I have my shaman there, since I was like 19, this woman called Julietta. She is a direct heir of a long, long line of Mazatec knowledge.
I hate mysticism. I’ve always hated the whole idea of taking psychedelics and then going, “Western science is bullshit, let’s turn to Eastern philosophy.” I always strive to have a materialist explanation for what’s going on. I always thought that matter had much more to it than just this inert stuff that sits here. And now I’m being proved right.
Think about the Game of Life [computer-based cellular automata developed by mathematician John Conway]. At first the rules of interaction of the little cells in an abstract space were so simple that everybody thought it was a game. Then they found ladders and glider-generating guns spontaneously forming. So this tiny, abstract, stupid space all of a sudden began exploding with possibilities.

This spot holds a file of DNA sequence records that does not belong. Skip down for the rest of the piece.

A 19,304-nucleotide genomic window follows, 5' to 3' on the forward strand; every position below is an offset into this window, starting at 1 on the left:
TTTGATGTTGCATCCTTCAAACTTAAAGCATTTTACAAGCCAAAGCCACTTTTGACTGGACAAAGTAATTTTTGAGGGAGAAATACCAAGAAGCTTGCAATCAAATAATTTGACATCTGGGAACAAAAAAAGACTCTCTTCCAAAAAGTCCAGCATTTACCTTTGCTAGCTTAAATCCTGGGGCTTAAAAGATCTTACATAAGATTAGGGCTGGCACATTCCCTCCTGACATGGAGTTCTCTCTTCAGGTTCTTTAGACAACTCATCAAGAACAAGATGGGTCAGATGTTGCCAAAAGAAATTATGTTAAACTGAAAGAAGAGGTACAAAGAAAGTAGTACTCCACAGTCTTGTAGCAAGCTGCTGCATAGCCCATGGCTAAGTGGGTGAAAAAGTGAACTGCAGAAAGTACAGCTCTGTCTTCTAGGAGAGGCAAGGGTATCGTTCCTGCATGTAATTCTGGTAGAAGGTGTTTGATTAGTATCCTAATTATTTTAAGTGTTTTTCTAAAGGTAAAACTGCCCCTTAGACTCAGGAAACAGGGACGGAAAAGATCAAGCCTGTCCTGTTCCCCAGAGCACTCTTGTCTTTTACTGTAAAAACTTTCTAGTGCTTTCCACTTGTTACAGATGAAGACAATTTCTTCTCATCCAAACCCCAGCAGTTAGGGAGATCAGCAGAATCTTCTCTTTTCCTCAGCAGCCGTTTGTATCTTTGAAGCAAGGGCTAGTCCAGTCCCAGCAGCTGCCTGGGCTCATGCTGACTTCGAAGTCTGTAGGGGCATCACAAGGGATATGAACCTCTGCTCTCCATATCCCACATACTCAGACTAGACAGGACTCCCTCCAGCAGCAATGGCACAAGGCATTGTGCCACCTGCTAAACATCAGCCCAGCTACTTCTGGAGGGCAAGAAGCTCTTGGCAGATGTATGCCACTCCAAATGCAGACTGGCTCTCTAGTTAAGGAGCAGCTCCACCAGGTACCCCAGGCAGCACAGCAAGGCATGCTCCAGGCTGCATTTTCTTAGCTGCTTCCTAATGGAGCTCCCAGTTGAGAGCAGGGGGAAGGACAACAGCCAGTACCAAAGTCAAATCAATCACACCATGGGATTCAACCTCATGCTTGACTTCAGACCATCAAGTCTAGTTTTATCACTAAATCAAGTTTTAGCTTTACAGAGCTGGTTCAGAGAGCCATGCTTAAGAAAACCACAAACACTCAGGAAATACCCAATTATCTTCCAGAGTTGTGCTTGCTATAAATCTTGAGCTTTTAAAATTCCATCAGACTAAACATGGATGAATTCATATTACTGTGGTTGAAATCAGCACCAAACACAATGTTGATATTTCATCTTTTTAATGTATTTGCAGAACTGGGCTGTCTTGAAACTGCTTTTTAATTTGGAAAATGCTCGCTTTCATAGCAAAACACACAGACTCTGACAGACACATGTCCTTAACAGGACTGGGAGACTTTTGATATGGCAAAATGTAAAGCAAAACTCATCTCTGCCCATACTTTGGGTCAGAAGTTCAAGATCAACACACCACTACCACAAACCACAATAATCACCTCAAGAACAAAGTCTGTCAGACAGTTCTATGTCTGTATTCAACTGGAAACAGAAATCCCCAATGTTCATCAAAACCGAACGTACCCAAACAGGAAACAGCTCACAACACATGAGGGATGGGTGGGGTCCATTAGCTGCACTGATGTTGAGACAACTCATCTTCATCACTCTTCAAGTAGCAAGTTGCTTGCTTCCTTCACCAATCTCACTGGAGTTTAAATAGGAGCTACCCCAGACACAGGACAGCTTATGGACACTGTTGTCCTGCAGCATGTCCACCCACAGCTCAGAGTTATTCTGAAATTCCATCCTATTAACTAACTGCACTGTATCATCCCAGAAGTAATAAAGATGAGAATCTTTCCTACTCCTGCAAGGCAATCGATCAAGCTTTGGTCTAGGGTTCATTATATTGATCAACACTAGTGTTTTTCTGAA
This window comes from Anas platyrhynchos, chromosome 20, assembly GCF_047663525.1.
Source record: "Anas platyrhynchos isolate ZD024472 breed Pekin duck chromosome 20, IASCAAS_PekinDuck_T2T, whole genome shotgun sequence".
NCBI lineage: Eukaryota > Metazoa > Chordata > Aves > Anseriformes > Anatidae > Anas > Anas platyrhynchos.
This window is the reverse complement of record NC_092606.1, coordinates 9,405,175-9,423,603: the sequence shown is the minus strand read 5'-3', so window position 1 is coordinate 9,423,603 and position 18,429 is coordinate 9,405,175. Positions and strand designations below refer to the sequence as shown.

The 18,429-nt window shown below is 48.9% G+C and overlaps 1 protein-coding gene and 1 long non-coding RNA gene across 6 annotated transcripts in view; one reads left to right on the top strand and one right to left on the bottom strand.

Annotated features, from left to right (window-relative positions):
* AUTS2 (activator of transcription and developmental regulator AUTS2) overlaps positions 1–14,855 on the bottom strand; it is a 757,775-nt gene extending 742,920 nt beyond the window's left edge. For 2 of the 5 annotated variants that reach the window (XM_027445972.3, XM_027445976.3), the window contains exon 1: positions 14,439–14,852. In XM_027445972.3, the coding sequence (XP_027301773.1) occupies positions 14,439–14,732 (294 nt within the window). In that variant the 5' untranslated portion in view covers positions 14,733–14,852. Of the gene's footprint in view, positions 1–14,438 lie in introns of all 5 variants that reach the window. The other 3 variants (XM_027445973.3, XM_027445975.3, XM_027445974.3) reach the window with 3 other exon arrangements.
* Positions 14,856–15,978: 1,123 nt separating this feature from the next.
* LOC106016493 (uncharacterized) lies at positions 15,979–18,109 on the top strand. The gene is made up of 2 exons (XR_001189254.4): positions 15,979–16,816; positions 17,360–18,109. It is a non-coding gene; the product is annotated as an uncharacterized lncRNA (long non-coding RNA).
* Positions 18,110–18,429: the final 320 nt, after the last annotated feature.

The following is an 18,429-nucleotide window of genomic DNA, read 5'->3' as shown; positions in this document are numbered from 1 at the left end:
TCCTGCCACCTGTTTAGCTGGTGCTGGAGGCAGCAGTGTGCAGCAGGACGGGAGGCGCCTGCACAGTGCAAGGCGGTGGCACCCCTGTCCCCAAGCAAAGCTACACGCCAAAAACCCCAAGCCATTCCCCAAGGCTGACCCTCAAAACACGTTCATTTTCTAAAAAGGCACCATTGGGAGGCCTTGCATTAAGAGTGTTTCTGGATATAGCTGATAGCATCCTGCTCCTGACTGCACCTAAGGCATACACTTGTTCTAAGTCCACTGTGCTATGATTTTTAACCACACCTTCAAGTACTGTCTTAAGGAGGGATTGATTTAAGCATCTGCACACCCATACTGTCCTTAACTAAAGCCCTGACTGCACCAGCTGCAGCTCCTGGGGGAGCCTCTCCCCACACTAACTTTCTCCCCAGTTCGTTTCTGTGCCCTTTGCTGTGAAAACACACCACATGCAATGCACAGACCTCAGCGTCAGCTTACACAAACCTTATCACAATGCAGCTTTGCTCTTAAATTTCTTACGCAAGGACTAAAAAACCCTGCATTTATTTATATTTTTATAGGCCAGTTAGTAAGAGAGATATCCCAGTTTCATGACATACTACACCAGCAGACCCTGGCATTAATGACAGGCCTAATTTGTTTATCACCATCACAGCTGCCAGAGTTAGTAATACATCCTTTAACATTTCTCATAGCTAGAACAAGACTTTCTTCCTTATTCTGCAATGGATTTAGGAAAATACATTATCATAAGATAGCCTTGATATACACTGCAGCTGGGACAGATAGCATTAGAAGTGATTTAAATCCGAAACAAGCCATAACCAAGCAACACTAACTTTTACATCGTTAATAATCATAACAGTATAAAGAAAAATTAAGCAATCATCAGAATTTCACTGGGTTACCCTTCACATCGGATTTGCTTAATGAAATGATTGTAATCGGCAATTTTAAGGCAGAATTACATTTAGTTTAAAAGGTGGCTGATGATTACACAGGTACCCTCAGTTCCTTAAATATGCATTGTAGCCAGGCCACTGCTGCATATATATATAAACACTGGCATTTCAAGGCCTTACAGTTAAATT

I’ll just stick to my own work, since I really haven’t tracked the Deleuzian scene in a while. “Back in the day” I was a total maniac for the stuff, and moderated a fascinating listserv devoted to D&G. I think I was attracted to their work because, of all the French poststructuralist thinkers I felt compelled to “master” during college, D&G were by far the trippiest-and the funniest. But I think my own take is rather different from the perspective of many, uh, “orthodox” Deleuzians. I believe Mille Plateaux is a psychedelic text. I think they were trying to write and think a sort of perception, where every aspect of mind and culture are seen as expressions of a mutant probing Tao that is constantly congealing and liquefying as it moves along. Delanda, one of D&G’s most interesting interpreters, is occasionally explicit about their psychedelic dimension, though I interpret this dimension in a more explicitly spiritual/Dionysian/Taoist manner that Delanda or most Deleuzian thinkers. The spiritual key to their work is in the chapter “How do you make yourself a Body without Organs”? It is all about Tantra, although they do not use the term.
Palenque Norte has finally posted the audio for some of their lectures from Burning Man 2003, including Erik Davis and Alex Grey (both great talks, I was there). They’ve also got lots of pictures from the event.